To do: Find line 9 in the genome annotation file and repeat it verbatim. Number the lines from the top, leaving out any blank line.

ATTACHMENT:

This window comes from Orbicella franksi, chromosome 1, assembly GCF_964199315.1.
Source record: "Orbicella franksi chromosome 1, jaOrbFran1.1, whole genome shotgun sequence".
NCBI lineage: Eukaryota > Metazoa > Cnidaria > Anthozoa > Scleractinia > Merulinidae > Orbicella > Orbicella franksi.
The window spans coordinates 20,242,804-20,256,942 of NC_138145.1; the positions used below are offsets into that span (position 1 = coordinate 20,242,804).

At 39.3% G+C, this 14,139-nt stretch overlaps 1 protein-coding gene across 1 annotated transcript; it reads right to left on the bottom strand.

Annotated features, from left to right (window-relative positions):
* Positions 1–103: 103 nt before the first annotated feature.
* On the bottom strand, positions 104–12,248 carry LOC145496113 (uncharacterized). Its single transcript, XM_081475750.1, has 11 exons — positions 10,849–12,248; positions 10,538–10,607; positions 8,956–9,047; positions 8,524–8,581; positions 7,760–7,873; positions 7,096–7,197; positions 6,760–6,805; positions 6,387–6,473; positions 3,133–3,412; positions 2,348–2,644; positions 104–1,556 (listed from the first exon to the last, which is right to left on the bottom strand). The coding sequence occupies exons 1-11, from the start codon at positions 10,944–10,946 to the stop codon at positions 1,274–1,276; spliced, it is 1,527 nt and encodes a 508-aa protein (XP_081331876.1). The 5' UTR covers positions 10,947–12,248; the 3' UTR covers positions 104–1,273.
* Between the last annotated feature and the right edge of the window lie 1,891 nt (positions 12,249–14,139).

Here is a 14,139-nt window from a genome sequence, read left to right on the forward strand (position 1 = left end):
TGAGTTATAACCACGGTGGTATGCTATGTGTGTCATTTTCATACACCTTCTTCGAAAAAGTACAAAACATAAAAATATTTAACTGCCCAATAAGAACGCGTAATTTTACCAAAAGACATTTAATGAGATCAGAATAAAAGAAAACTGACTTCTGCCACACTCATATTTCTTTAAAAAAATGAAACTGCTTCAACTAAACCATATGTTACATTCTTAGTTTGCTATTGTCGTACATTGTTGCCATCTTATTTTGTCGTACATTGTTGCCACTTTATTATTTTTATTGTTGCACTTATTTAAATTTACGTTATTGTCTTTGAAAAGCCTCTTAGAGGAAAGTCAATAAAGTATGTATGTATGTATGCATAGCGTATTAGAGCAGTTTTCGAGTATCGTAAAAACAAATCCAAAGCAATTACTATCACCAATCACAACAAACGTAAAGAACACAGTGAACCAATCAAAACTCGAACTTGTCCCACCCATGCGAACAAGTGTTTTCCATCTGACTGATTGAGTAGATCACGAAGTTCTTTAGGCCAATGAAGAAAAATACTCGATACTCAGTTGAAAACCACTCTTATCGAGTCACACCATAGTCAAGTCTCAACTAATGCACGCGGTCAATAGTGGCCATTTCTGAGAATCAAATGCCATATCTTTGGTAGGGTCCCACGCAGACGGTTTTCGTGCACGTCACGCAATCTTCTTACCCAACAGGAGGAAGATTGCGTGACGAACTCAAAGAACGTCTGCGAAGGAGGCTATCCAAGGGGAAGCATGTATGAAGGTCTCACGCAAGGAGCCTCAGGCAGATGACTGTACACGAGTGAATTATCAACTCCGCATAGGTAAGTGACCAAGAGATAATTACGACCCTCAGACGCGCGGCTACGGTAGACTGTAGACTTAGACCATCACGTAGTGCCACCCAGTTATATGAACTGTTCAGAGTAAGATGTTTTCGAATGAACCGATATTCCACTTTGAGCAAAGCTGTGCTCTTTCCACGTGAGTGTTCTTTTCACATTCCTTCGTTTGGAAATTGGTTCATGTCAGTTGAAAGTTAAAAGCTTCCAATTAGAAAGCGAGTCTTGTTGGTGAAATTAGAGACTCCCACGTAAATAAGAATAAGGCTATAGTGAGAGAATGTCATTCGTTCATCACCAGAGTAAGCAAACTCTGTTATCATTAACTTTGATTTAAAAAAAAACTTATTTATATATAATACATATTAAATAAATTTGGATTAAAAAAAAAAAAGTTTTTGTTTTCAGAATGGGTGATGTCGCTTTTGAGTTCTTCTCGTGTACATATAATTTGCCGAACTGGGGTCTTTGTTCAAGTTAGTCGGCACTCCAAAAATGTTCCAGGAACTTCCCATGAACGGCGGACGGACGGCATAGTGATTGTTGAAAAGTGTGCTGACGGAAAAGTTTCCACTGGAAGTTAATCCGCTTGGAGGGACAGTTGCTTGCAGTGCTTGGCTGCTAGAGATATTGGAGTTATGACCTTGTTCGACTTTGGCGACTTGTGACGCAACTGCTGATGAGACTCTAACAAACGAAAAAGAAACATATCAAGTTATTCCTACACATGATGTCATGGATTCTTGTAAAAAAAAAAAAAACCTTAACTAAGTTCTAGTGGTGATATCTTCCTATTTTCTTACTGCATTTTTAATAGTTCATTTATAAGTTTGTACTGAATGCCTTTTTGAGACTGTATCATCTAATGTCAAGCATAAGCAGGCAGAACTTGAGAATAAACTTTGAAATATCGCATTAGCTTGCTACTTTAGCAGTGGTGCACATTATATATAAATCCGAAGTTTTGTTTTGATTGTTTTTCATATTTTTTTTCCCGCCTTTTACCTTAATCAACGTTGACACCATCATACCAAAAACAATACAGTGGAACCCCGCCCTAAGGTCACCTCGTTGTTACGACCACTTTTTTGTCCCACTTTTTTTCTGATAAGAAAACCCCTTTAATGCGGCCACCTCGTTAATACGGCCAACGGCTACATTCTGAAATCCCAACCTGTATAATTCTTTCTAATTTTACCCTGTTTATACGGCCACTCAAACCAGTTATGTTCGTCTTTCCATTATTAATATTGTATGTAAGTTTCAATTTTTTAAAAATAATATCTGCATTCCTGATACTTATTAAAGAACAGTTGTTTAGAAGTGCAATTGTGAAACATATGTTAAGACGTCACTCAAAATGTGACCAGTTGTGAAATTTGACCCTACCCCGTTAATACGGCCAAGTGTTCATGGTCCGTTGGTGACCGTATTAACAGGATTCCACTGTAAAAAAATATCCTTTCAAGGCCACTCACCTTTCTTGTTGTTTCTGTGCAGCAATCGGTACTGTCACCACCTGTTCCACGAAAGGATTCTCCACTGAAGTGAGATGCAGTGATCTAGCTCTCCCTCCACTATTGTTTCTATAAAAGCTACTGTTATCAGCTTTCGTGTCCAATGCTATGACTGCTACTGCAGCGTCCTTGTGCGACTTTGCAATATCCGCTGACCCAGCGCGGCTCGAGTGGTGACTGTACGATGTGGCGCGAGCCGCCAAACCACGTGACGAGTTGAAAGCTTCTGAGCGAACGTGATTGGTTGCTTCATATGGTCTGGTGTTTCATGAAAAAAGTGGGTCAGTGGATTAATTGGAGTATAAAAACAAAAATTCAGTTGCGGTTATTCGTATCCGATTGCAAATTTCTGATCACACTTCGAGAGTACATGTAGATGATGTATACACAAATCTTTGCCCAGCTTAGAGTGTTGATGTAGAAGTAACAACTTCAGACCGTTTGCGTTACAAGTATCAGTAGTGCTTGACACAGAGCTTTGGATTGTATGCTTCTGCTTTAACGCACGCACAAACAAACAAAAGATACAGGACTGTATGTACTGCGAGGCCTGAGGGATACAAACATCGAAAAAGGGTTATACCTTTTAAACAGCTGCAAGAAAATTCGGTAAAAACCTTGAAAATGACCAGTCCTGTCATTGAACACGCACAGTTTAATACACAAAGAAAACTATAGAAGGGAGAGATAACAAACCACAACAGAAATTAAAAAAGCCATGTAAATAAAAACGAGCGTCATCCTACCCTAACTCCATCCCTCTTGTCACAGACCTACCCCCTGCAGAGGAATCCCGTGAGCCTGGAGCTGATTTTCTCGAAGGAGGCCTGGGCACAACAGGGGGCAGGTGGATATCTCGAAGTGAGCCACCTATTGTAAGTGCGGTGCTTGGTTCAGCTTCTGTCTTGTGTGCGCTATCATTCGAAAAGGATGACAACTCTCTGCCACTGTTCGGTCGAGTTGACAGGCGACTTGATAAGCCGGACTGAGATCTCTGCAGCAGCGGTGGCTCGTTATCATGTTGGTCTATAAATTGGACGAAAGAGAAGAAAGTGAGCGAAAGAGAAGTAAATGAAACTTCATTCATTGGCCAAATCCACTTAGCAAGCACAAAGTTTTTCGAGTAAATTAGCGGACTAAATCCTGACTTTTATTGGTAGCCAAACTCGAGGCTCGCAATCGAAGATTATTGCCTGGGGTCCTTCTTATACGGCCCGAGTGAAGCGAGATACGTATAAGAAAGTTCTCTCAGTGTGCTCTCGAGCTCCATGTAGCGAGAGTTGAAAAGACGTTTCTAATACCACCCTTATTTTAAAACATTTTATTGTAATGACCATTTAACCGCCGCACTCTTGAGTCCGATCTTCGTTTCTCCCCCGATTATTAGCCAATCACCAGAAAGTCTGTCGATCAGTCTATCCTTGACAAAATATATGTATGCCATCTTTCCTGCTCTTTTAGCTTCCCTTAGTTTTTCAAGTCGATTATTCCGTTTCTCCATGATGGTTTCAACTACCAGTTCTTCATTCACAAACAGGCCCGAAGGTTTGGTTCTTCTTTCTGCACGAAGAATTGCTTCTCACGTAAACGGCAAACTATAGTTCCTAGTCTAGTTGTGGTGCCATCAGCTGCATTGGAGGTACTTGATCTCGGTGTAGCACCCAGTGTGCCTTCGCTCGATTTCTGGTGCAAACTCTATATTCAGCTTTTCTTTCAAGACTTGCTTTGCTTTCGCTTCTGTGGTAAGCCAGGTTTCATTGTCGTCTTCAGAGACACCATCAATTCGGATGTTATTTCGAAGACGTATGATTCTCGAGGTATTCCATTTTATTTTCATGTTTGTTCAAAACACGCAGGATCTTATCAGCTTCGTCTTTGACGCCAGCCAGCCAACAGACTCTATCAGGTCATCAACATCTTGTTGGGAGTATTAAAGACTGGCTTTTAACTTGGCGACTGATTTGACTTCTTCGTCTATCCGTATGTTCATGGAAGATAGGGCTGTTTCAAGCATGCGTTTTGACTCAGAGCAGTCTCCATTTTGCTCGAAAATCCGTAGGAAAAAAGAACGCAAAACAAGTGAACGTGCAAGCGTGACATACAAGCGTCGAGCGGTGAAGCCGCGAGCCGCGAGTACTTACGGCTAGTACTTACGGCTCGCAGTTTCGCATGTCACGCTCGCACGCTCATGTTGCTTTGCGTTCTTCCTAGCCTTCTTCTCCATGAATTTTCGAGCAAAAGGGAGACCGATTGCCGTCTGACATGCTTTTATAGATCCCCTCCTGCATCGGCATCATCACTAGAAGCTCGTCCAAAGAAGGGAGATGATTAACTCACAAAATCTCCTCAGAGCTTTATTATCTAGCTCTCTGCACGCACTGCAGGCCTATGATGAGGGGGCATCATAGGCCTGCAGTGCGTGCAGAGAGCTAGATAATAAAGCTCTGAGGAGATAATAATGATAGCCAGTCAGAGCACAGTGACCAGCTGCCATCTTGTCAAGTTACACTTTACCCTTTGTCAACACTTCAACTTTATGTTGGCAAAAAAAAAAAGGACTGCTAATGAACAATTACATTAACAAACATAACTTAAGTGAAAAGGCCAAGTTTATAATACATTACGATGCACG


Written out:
* Between the last annotated feature and the right edge of the window lie 1,891 nt (positions 12,249–14,139).